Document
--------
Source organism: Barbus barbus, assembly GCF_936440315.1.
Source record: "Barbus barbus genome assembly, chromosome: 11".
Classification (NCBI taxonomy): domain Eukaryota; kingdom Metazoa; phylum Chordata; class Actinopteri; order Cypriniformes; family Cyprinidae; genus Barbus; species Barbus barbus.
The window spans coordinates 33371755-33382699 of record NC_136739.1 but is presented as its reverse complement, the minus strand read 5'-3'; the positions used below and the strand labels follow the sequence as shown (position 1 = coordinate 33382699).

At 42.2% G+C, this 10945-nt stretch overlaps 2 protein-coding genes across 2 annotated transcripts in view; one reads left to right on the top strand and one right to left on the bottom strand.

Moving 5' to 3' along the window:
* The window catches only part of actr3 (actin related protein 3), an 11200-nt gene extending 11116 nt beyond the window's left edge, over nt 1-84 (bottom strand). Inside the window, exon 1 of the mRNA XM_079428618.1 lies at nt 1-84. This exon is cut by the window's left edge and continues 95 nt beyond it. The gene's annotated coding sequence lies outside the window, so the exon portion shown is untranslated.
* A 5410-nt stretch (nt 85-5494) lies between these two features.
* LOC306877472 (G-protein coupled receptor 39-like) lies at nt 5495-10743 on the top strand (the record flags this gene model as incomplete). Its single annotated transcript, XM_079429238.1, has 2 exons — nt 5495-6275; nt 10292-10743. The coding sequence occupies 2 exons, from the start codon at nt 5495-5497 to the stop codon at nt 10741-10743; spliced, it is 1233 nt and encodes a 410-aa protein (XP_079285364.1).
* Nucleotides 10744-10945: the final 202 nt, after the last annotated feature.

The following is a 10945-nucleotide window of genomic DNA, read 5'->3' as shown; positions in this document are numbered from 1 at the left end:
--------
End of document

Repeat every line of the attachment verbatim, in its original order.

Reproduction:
Source organism: Barbus barbus, assembly GCF_936440315.1.
Source record: "Barbus barbus genome assembly, chromosome: 11".
Classification (NCBI taxonomy): domain Eukaryota; kingdom Metazoa; phylum Chordata; class Actinopteri; order Cypriniformes; family Cyprinidae; genus Barbus; species Barbus barbus.
The window spans coordinates 33371755-33382699 of record NC_136739.1 but is presented as its reverse complement, the minus strand read 5'-3'; the positions used below and the strand labels follow the sequence as shown (position 1 = coordinate 33382699).

At 42.2% G+C, this 10945-nt stretch overlaps 2 protein-coding genes across 2 annotated transcripts in view; one reads left to right on the top strand and one right to left on the bottom strand.

Moving 5' to 3' along the window:
* The window catches only part of actr3 (actin related protein 3), an 11200-nt gene extending 11116 nt beyond the window's left edge, over nt 1-84 (bottom strand). Inside the window, exon 1 of the mRNA XM_079428618.1 lies at nt 1-84. This exon is cut by the window's left edge and continues 95 nt beyond it. The gene's annotated coding sequence lies outside the window, so the exon portion shown is untranslated.
* A 5410-nt stretch (nt 85-5494) lies between these two features.
* LOC306877472 (G-protein coupled receptor 39-like) lies at nt 5495-10743 on the top strand (the record flags this gene model as incomplete). Its single annotated transcript, XM_079429238.1, has 2 exons — nt 5495-6275; nt 10292-10743. The coding sequence occupies 2 exons, from the start codon at nt 5495-5497 to the stop codon at nt 10741-10743; spliced, it is 1233 nt and encodes a 410-aa protein (XP_079285364.1).
* Nucleotides 10744-10945: the final 202 nt, after the last annotated feature.

The following is a 10945-nucleotide window of genomic DNA, read 5'->3' as shown; positions in this document are numbered from 1 at the left end: